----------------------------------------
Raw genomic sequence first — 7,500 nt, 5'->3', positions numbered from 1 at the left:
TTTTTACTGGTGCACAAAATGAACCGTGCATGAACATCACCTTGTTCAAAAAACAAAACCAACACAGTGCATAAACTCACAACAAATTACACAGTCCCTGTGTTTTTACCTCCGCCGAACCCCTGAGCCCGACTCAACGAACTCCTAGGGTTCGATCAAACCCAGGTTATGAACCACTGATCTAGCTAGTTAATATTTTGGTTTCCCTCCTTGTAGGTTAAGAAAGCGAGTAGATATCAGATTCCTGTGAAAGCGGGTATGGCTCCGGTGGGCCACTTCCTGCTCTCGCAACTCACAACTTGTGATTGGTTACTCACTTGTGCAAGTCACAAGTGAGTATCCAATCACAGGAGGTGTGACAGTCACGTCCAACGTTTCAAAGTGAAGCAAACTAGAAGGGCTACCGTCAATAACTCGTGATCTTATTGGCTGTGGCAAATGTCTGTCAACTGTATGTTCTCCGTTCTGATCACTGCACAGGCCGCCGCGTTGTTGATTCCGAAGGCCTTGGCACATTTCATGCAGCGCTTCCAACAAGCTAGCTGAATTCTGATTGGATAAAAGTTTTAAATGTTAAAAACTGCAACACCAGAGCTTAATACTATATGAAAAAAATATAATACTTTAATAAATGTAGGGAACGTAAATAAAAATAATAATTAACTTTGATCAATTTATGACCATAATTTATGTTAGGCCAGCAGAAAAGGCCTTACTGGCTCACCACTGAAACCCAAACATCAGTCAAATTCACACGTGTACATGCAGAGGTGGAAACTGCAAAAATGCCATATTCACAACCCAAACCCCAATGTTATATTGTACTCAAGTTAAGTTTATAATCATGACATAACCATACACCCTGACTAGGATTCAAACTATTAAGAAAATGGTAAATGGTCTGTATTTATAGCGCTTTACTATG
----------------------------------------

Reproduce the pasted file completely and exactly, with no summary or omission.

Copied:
Raw genomic sequence first — 7,500 nt, 5'->3', positions numbered from 1 at the left:
TTTTTACTGGTGCACAAAATGAACCGTGCATGAACATCACCTTGTTCAAAAAACAAAACCAACACAGTGCATAAACTCACAACAAATTACACAGTCCCTGTGTTTTTACCTCCGCCGAACCCCTGAGCCCGACTCAACGAACTCCTAGGGTTCGATCAAACCCAGGTTATGAACCACTGATCTAGCTAGTTAATATTTTGGTTTCCCTCCTTGTAGGTTAAGAAAGCGAGTAGATATCAGATTCCTGTGAAAGCGGGTATGGCTCCGGTGGGCCACTTCCTGCTCTCGCAACTCACAACTTGTGATTGGTTACTCACTTGTGCAAGTCACAAGTGAGTATCCAATCACAGGAGGTGTGACAGTCACGTCCAACGTTTCAAAGTGAAGCAAACTAGAAGGGCTACCGTCAATAACTCGTGATCTTATTGGCTGTGGCAAATGTCTGTCAACTGTATGTTCTCCGTTCTGATCACTGCACAGGCCGCCGCGTTGTTGATTCCGAAGGCCTTGGCACATTTCATGCAGCGCTTCCAACAAGCTAGCTGAATTCTGATTGGATAAAAGTTTTAAATGTTAAAAACTGCAACACCAGAGCTTAATACTATATGAAAAAAATATAATACTTTAATAAATGTAGGGAACGTAAATAAAAATAATAATTAACTTTGATCAATTTATGACCATAATTTATGTTAGGCCAGCAGAAAAGGCCTTACTGGCTCACCACTGAAACCCAAACATCAGTCAAATTCACACGTGTACATGCAGAGGTGGAAACTGCAAAAATGCCATATTCACAACCCAAACCCCAATGTTATATTGTACTCAAGTTAAGTTTATAATCATGACATAACCATACACCCTGACTAGGATTCAAACTATTAAGAAAATGGTAAATGGTCTGTATTTATAGCGCTTTACTATG